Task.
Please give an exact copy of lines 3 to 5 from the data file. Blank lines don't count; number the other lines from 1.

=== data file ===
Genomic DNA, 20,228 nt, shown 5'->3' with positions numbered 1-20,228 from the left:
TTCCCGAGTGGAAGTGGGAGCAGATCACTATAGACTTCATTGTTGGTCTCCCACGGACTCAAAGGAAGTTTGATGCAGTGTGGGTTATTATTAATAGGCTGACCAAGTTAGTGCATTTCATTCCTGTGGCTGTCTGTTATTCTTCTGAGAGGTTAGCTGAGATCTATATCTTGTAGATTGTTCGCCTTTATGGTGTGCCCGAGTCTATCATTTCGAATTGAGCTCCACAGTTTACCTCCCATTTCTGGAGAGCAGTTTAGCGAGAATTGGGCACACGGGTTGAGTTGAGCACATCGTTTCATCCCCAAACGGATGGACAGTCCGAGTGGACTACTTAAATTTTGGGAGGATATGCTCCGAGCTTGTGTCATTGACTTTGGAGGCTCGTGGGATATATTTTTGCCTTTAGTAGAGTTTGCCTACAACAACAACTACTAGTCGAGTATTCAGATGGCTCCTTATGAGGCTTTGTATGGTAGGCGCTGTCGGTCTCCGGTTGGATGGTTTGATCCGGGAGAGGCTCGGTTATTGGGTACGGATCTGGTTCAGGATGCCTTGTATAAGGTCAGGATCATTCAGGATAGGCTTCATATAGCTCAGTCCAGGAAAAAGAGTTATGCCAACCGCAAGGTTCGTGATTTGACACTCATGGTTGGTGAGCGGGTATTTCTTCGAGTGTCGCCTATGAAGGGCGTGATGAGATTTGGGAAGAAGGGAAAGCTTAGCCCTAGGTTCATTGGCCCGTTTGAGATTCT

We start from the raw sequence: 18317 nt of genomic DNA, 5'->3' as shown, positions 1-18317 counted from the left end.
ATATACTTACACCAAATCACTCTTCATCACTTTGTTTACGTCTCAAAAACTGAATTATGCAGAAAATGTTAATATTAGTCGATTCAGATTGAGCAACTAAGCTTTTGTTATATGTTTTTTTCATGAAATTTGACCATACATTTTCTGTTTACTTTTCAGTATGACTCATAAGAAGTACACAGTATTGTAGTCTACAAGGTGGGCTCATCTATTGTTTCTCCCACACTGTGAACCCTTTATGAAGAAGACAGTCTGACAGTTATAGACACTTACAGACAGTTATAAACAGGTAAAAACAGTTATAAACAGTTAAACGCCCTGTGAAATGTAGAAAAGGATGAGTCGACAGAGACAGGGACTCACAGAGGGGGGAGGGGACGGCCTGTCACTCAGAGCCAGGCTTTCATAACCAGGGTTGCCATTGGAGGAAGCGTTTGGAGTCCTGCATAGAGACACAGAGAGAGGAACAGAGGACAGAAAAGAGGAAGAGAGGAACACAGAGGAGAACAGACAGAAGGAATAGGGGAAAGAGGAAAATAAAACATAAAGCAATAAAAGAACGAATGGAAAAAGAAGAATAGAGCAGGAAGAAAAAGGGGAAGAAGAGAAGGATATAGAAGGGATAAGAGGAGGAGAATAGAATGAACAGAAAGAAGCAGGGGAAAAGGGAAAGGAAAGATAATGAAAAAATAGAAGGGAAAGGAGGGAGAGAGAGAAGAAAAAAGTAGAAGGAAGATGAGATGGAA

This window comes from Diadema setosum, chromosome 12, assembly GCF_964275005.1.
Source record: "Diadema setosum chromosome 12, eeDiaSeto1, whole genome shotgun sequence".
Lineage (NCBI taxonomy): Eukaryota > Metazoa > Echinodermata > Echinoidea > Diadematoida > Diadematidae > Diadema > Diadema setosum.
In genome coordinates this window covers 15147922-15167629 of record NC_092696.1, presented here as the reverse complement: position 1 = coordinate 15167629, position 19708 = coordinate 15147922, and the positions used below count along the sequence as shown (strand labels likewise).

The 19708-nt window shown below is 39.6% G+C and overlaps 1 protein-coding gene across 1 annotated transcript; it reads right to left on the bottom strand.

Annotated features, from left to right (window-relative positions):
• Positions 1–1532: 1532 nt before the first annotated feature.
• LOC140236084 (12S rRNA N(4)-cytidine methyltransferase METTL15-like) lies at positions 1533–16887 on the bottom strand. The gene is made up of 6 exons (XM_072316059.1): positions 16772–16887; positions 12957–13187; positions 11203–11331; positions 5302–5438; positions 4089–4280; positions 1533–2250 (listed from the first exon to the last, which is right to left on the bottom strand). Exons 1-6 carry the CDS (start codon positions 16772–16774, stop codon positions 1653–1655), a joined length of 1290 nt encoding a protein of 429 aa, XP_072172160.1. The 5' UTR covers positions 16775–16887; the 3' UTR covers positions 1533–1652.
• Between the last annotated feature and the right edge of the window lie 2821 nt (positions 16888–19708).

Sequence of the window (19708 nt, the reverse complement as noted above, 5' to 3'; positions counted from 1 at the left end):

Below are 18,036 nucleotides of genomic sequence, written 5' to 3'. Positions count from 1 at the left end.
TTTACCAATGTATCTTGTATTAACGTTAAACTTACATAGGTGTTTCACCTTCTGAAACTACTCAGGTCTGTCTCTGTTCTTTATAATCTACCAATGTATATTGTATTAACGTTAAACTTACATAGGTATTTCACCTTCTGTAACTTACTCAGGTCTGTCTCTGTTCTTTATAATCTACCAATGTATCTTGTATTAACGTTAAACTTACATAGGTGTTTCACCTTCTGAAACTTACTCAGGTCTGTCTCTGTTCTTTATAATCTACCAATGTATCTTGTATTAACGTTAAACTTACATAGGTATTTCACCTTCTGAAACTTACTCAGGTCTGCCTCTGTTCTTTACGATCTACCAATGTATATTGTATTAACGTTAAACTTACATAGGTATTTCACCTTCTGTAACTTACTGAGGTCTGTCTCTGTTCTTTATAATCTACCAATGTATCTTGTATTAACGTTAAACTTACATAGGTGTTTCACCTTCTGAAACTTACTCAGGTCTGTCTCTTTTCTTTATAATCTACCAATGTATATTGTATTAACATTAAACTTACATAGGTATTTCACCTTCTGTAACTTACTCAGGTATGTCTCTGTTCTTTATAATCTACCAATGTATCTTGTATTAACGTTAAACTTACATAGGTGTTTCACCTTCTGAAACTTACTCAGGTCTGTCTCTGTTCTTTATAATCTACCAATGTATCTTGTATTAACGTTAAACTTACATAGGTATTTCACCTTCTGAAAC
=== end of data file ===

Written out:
We start from the raw sequence: 18317 nt of genomic DNA, 5'->3' as shown, positions 1-18317 counted from the left end.
ATATACTTACACCAAATCACTCTTCATCACTTTGTTTACGTCTCAAAAACTGAATTATGCAGAAAATGTTAATATTAGTCGATTCAGATTGAGCAACTAAGCTTTTGTTATATGTTTTTTTCATGAAATTTGACCATACATTTTCTGTTTACTTTTCAGTATGACTCATAAGAAGTACACAGTATTGTAGTCTACAAGGTGGGCTCATCTATTGTTTCTCCCACACTGTGAACCCTTTATGAAGAAGACAGTCTGACAGTTATAGACACTTACAGACAGTTATAAACAGGTAAAAACAGTTATAAACAGTTAAACGCCCTGTGAAATGTAGAAAAGGATGAGTCGACAGAGACAGGGACTCACAGAGGGGGGAGGGGACGGCCTGTCACTCAGAGCCAGGCTTTCATAACCAGGGTTGCCATTGGAGGAAGCGTTTGGAGTCCTGCATAGAGACACAGAGAGAGGAACAGAGGACAGAAAAGAGGAAGAGAGGAACACAGAGGAGAACAGACAGAAGGAATAGGGGAAAGAGGAAAATAAAACATAAAGCAATAAAAGAACGAATGGAAAAAGAAGAATAGAGCAGGAAGAAAAAGGGGAAGAAGAGAAGGATATAGAAGGGATAAGAGGAGGAGAATAGAATGAACAGAAAGAAGCAGGGGAAAAGGGAAAGGAAAGATAATGAAAAAATAGAAGGGAAAGGAGGGAGAGAGAGAAGAAAAAAGTAGAAGGAAGATGAGATGGAA

This window comes from Diadema setosum, chromosome 12, assembly GCF_964275005.1.